In my last newsletter, “New Year’s Resolutions and Alternatives,” I mentioned my new 2x2x2 Daily Writing Method — two hours of working on my current book, two hours of marketing, and two hours of reading each day. While the first and last tasks are relatively self-explanatory, the two hours of marketing needs more explanation.
Most people, new writers included, don’t realize authors have to do their own marketing. This is especially true of self-published authors, but even writers who are published by big publishing companies will have to do some marketing. It can be overwhelming, so breaking it down into easy tasks helps.
Two hours of marketing
During the Writers Digest Conferences last November, I attended Amy Collins‘ “One Small Thing a Day: Marketing Made Easy” session. In that session, Amy urged writers to complete six marketing tasks every day. With Amy’s consent, I’ve listed them below and have included my own ideas and comments.
Honestly, I could spend all day on any one or two of these tasks. So, instead of trying to fit all of them in one day, I tackle them over the course of a week, working on any combination of them for two hours each day.
Okay, here we go . . .
Six Easy Marketing Tasks for Writers
1. Find and approach someone to talk to about your book/writing
This includes reaching out to radio stations like Playtime with Bill and Kerri in Chicago, WNIJ with Dan Klefstad in Rockford, Illinois (see the outtakes from my interview), and My World and Welcome to it with Rex Owens in Sun Prairie, Wisconsin; literary agents (including querying agents); literary magazines such as the Chicago Writers Association’s online magazine The Write City Magazine (submitting your work counts!); neighbors; family members; your local grocer, the mail carrier; etc. This task gets the word out about your writing and helps you become comfortable discussing your work.
2. Work on newsletter/blog articles
Amy Collins suggests aiming for 350 words each day. By doing this, you’ll make good progress and won’t be as rushed trying to get them done on time. Plus, the more you work on them, the more ideas you’ll generate.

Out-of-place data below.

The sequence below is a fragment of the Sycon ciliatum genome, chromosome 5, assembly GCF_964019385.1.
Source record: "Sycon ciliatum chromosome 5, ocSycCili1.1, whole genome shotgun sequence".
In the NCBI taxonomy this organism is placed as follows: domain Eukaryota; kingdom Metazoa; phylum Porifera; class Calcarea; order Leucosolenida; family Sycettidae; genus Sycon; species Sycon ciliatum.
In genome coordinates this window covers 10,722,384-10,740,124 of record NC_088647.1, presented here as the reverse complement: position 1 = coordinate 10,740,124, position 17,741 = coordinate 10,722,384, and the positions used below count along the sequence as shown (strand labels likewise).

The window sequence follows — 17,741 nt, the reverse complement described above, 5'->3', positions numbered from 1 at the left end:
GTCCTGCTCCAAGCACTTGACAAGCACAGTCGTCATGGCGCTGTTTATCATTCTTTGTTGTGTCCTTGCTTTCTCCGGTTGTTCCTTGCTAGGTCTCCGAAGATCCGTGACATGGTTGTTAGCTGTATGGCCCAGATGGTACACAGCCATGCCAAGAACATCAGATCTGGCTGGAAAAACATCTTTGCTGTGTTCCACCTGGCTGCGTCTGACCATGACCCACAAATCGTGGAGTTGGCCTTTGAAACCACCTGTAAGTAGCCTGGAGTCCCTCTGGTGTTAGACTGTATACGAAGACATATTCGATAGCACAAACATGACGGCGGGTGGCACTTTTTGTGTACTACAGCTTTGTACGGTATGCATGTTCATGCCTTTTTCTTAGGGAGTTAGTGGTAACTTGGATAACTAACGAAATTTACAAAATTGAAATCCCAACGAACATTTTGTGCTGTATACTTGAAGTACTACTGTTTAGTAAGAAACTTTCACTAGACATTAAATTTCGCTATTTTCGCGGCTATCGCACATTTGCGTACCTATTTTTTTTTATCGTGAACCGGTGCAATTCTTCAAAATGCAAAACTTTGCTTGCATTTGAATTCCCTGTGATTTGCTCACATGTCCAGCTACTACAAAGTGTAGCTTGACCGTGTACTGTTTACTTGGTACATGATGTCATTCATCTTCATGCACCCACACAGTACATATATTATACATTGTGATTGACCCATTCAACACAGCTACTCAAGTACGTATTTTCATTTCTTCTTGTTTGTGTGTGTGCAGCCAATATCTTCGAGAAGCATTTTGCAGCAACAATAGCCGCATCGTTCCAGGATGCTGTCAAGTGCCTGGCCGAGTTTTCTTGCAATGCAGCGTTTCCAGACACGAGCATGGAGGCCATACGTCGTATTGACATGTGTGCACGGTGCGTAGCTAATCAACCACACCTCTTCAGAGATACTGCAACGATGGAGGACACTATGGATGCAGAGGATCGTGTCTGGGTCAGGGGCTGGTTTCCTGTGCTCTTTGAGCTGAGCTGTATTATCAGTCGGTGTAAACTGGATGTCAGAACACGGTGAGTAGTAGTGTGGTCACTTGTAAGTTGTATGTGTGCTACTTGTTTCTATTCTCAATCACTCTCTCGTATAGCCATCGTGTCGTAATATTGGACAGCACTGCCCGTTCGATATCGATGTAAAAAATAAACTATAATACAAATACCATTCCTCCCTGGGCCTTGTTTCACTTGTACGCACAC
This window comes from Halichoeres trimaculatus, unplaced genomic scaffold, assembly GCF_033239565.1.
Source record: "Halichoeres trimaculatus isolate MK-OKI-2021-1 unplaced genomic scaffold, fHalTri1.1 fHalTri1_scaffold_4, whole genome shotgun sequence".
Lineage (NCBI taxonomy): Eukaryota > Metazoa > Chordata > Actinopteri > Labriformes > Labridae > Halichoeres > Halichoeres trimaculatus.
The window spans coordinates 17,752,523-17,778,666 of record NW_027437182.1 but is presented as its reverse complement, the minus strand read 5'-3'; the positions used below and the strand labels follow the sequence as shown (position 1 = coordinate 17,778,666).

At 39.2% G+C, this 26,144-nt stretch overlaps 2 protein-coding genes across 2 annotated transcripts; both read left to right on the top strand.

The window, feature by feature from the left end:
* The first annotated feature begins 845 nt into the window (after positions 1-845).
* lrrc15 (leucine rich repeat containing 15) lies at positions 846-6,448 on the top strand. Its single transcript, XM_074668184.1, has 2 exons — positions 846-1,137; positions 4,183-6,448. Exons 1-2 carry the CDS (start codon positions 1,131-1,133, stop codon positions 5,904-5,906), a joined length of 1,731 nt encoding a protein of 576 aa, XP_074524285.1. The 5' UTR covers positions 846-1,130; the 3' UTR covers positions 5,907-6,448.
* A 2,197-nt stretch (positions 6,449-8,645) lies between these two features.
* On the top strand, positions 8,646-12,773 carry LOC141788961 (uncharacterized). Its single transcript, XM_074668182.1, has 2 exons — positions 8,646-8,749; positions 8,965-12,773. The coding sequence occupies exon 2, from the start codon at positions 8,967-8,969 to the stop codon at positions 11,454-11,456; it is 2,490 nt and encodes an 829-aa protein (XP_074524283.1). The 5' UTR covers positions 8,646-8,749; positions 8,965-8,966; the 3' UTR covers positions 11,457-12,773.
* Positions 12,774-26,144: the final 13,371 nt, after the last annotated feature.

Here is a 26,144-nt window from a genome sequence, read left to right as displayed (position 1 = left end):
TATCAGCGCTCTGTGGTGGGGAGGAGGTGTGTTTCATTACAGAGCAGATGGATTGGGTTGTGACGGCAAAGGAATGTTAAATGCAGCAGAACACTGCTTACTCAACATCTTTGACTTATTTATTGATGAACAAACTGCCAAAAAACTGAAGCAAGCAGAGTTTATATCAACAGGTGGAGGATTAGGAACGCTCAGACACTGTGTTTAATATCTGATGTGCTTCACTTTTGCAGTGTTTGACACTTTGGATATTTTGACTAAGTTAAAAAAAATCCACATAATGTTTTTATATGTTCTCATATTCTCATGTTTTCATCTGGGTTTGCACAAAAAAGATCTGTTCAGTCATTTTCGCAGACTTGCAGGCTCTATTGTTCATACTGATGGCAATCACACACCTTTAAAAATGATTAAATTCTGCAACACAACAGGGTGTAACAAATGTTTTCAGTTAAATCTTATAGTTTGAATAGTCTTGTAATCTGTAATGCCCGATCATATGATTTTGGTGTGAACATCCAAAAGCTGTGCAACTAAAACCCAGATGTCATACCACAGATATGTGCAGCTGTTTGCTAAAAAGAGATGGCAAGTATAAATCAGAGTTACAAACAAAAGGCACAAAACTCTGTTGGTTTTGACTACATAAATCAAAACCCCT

3. Read one article on writing
Or, I’ll add, listen to a writing podcast. Great article sources include the Storm Writing School Blog (start with “How Habits Can Revitalize Your Writing“), better yet, sign up for his newsletter. Also, Jane Friedman’s newsletter Electric Speed and Valerie Biel’s blog which is recognized as one of the top 50 writing blogs. For podcast recommendations, check out The Write Life‘s article, “33 Inspiring Writing Podcasts to Subscribe to Right Now.”
4. Connect with readers on social media for ten minutes
This is one of those tasks you can easily do every day while waiting in line at the grocery store or doctor’s office. Connect through Twitter, Facebook groups, Instagram — whatever platform you prefer. Responding to readers’ emails counts, too.
5. Learn something about a successful author
Start with authors who write books in your genre. Because I’m writing a young adult dystopian series, I turned first to Suzanne Collins, author of The Hunger Games. Did you know Ms. Collins worked at Nickelodeon?
To this, I’ll add reaching out to a successful author. Connect with authors through Twitter, their Facebook page, Instagram, and their website. Don’t forget about reviewing their books on Amazon and Goodreads.
6. Find an event or venue to approach
Whether it’s presenting a workshop to writers, having a discussion with a book club, or selling books at a bookstore or book fair, participating in literary events is a great way to get the word out about your writing. Sarah Nicolas’s Substack lists virtual author and reader events that are pretty awesome. Whether you’re a writer or reader or both, be sure to check it out.
That’s it! You’ll notice I never suggested browbeating people with requests to buy your books. Instead, connect with readers through your common love of literature. This makes marketing a lot less painful for you and much more rewarding for everyone.
Do you have other marketing tips? Pass them along!
Where I’ll be tomorrow
Online Writing Retreat with Tim Storm. I’m looking forward to Tim’s discussions on turning points, connecting with other writers, and working on The Devil Particle.
The Chicago Writers Association’s virtual Book of the Year Awards Ceremony. I’ll join in the celebration of the four winners, including my friend Mary Lang Sollinger, whose book, From Inspiration to Activism: A Personal Journey through Obama’s Campaign, won the award for best Indie Nonfiction. Congratulations to Mary and the other winners!